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  • What about the second example? Apr 1 at 3:18
  • @SergeyZolotarev With the indefinite article? Basically, when that construction occurs the proper name loses its definiteness. For example. when someone says "Russia" we all know what they are talking about: a country, singular and identifiable. But a proper noun can lose their definiteness, and when that happens it either follows a definite article or indefinite article: This is not the Russia that I grew up in. (Here we are talking about a kind of Russia from the past.) We are seeing a new Russia under his leadership. (Again, a set of traits set this version of Russia apart.)
    – Eddie Kal
    Apr 1 at 3:49
  • @Eddie Kal Sorry for my negativity but you appear to have answered "must always use an article with a proper name/noun" not "must always use an article with a person's name" as asked in the question. Old Pete is a name; agreed not a proper name but it does for fill the definition of a name "word or words that a person, thing, or place is known by" Yes by by default in some of your examples you are changing from a proper name to a name, however you are not directly addressing the issue of the Why the lack of article with a name
    – Brad
    Apr 1 at 5:23
  • Please edit your answer to address both my examples (preferably, with references) Apr 1 at 9:28
  • @SergeyZolotarev Done.
    – Eddie Kal
    Apr 1 at 15:46
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When you do this, you're categorizing the person to extent that you are giving them a title. The 45th president of the US did this often in their criticism of political opponents; e.g. "Sleepy Joe", "Mini Mike", "Crooked Hillary". In your examples, if the speaker were to change these to "Conscientious Mike" or "Angry Liz", it could suggest that the adjective is an inseparable part of the persona of Mike and Liz.

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  • I appreciate your use of the singular "their". In this case the gender and preferred pronouns of the 45th president is well known and you could say "his". Mar 26 at 0:06
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I used to think that you must always use an article with a person's name if it's preceded with a modifier: the definite article if the quality is permanent or typical ('The conscientious Mike was the go-to guy in the company'), an indefinite article if it's temporary ('Don't mess with an angry Liz'). However, I recently came across a sentence on the BBC where a modified name doesn't go with an article (I'm sorry, I don't want to look for the link, I forgot what article it was).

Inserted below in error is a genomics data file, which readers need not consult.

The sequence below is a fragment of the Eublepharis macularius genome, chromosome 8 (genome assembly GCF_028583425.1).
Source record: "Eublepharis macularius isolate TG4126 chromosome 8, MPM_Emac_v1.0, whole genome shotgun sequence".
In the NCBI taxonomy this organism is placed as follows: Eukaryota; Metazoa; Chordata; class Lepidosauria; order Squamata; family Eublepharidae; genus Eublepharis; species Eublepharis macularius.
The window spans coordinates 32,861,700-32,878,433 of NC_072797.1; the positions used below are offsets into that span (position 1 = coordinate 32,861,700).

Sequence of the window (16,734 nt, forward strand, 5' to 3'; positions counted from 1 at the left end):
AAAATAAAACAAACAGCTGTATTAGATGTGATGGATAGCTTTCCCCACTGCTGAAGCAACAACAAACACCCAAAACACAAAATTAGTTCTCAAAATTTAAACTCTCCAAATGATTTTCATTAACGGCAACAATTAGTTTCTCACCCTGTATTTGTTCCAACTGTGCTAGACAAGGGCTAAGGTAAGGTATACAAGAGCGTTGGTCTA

Q.

When and how should I use articles with modified names of people?


A. It depends on use. If you call you best mate little Pete and your elder brother big Pete you do not use an article with the person's name In this case to put it in a simpler way, the name, Pete, has been replaced by the nick-name little Pete.

A modifier is a word, phrase, or clause that describes something or makes its meaning more specific. Also we should remember that modifiers come before or after a word.

a modifier is just a word(s) that describes another word(s). Also of note, a modifier that comes before whatever it modifies is called a "premodifier," and a modifier that comes afterwards is called a "postmodifier." Ref Grammar Monster

Personal names; As a rule, no article is used with a person's name, including first name, middle name, last name, and nickname. Pets' names are also used without any article. Ref Useful English

OK so now lets have a look at use. I am going to introduce you to Puff, the Dragon Now if we give Puff his full title it is Puff, the Magic Dragon. In this sentence we have modified his name with the use of magic which in this case is an adjective. However now you can see that the use of the definite article is not dependent on the modifier but on the "name". If you remove the modifier and the name needs a definite article (or an indefinite article) then it will require the same if you use a modifier.